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Swiss Life Undetermined Share: Swiss Life Unexpectedly Increases Operating Profit in First Half of Year | 13/8/19

Swiss Life grew in the first half of the year and gained a surprising amount.

Above all, the expansion of the taxi business and the one-off tax effect guaranteed this. The volume of premiums in the supply business has swelled as expected following the withdrawal of counterparty AXA.

The life insurance company, which is also heavily involved in financial advisory and asset management, increased its operating profit by 6 percent to 846 million Swiss francs. Net profit rose 10 percent to 617 million, according to a statement Tuesday.

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Swiss Life performed better than expected by bank analysts. In the process of publishing the data, they made an average of 828 million Swiss francs and 610 million net profits.

Swiss Life benefits from a one-off positive effect of 30 million Swiss francs in the implementation of the Swiss tax reform in some cantons. Adjusted return on equity increased by one percent annually to 11.4 percent, more than the target range of 8 to 10 percent.

Growth after AXA download

Expected growth spurt achieved in volume: From January to June, the group claimed premiums of CHF 14.1 billion. Adjusted for currency effects, this is one-third more than a year ago. The growth was striking in Switzerland.

The reason for the noticeable increase: At the beginning of the year, Swiss Life's second largest provider of occupational retirement plans (BVGs) grew. Many Axa customers have switched to Swiss Life. Full insurance is very popular for SMEs in particular, as the offer offers companies comprehensive protection in terms of pensions.

However, this year's growth is unique. "We expect the volume of single premiums to return to normal next year," Swiss Life CEO Patrick Frost said in a statement on BVG's business development.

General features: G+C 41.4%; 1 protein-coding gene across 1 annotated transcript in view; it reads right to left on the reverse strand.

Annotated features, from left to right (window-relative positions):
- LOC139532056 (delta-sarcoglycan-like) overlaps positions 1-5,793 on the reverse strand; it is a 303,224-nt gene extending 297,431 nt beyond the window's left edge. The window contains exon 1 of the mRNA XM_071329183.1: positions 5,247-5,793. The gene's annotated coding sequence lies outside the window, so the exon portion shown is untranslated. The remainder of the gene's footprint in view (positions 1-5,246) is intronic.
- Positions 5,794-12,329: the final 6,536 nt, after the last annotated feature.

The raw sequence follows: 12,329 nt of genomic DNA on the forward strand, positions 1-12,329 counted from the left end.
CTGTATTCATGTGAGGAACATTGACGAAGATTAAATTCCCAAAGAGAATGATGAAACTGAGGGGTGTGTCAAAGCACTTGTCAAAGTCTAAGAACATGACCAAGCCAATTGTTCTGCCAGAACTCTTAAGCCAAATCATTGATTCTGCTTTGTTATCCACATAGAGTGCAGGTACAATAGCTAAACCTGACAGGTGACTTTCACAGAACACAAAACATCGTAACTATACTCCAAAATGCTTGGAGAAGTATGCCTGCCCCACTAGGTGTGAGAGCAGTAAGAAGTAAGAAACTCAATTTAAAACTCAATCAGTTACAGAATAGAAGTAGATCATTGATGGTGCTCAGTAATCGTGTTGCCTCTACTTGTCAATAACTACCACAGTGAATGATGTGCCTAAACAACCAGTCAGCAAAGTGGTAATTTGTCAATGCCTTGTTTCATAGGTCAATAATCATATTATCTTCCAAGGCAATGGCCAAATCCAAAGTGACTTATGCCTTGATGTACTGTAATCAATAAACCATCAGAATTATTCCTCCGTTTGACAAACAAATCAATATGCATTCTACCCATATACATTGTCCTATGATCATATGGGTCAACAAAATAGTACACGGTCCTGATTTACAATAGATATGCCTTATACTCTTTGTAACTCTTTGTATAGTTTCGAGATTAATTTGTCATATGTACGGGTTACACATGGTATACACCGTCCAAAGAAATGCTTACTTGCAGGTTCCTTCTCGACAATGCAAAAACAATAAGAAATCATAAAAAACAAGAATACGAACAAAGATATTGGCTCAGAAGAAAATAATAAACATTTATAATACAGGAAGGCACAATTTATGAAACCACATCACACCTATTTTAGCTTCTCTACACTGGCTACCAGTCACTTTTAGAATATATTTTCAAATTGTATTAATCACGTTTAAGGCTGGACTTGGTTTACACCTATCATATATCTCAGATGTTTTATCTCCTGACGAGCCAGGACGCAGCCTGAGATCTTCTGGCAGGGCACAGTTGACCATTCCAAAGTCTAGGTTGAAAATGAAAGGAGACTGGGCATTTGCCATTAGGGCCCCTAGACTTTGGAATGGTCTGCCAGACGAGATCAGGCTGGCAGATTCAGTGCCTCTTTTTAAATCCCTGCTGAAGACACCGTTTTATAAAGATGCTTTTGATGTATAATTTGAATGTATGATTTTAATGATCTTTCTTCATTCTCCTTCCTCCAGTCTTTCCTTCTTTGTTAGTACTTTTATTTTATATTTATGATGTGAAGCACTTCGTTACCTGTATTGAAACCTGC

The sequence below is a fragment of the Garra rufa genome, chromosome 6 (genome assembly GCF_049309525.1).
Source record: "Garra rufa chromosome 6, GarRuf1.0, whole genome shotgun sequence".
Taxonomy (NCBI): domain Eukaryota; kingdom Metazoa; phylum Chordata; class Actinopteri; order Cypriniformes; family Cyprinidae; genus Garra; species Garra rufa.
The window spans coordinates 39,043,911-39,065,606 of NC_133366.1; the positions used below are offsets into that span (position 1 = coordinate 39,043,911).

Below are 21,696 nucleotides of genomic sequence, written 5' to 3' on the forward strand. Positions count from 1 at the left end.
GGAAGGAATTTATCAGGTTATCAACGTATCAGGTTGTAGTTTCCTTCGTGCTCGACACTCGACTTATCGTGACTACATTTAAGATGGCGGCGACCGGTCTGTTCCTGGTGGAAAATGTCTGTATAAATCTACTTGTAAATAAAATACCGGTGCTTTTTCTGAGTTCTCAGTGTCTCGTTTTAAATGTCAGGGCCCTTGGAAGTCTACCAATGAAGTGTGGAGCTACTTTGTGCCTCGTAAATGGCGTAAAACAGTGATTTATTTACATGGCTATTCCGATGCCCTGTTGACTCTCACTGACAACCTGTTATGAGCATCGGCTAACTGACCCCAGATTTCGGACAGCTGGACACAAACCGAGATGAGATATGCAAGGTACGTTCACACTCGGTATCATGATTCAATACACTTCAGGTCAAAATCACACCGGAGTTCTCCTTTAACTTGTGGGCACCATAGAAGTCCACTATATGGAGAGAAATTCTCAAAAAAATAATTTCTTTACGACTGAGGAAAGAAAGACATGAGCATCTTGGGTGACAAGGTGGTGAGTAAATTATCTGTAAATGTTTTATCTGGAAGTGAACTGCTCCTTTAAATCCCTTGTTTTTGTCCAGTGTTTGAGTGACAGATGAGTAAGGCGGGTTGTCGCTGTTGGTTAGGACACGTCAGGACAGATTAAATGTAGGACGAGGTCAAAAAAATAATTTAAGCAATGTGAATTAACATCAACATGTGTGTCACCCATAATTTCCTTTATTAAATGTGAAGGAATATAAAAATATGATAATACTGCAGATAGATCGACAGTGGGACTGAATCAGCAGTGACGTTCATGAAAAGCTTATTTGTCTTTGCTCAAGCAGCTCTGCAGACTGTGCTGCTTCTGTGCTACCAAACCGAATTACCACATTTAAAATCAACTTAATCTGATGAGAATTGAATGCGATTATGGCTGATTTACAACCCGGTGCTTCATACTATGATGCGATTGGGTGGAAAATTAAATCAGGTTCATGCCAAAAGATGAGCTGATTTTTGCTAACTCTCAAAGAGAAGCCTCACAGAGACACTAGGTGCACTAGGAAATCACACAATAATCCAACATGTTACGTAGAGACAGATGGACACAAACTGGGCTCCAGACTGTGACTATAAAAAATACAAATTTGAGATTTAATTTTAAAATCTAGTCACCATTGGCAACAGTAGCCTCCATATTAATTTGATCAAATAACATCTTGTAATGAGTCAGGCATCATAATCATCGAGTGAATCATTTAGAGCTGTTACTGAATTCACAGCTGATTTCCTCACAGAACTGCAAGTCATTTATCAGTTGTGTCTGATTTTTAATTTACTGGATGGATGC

The taxi business has expanded further

As a whole, Swiss Life has for years been increasingly focused on expanding its business, which has imposed fees. For example, it aims to reduce the dependency on financial market developments with record low interest rates currently.

In the first half of the year, revenues from fees for financial services, asset management and investment-related life insurance rose to CHF 876 million. Adjusted for currency effects, they increased by 13 percent. In the so-called fee-based business, profits thus increase by 7 percent to 260 million.

Both Swiss asset managers and Life's own advisory channels have contributed to the growth, she said. Net investment in new assets totaled CHF 6.2 billion in third-party client investment, increasing management assets by 12 percent to 79.5 billion from the start of the year. One of the main factors is the acquisition of German property manager Beos.

Swiss Life started well in the new corporate program "Swiss Life 2021" and has continued its positive development in recent years during the first half of 2019, Frost commented on the results achieved. To further develop the business, he was confident of a conference call.

In this way, the Group can rely on a solid capital base, which protects the balance sheet from stronger distortions in financial markets. Swiss Life expects the capital ratio in the context of the Swiss Solvency Test (SST) at the end of June to be about 200 percent above the target range of 140 to 190 percent.

Swiss Life shares are heading for good numbers without direction

Although Swiss Life's shares began trading lower on Tuesday, despite good semi-annual data, they were able to make their way to positive territory. In the further course they are unstable.

At the end of trading, they lost 0.24 percent to 465.40 francs.

In analysts' circles, the semi-annual results are performing well. Swiss Life has presented solid figures and further progress at the operational level, writes Georg Marty of ZKB. Both investment performance and own funds have continued to develop well.

UBS's Johnny Urwin is somewhat restrained. He said operating profit was in line with expectations and net income was above consensus estimates, mainly because of a one-time tax credit. Urvin also writes about "solid results" and "stable operating trends" in Swiss Life.



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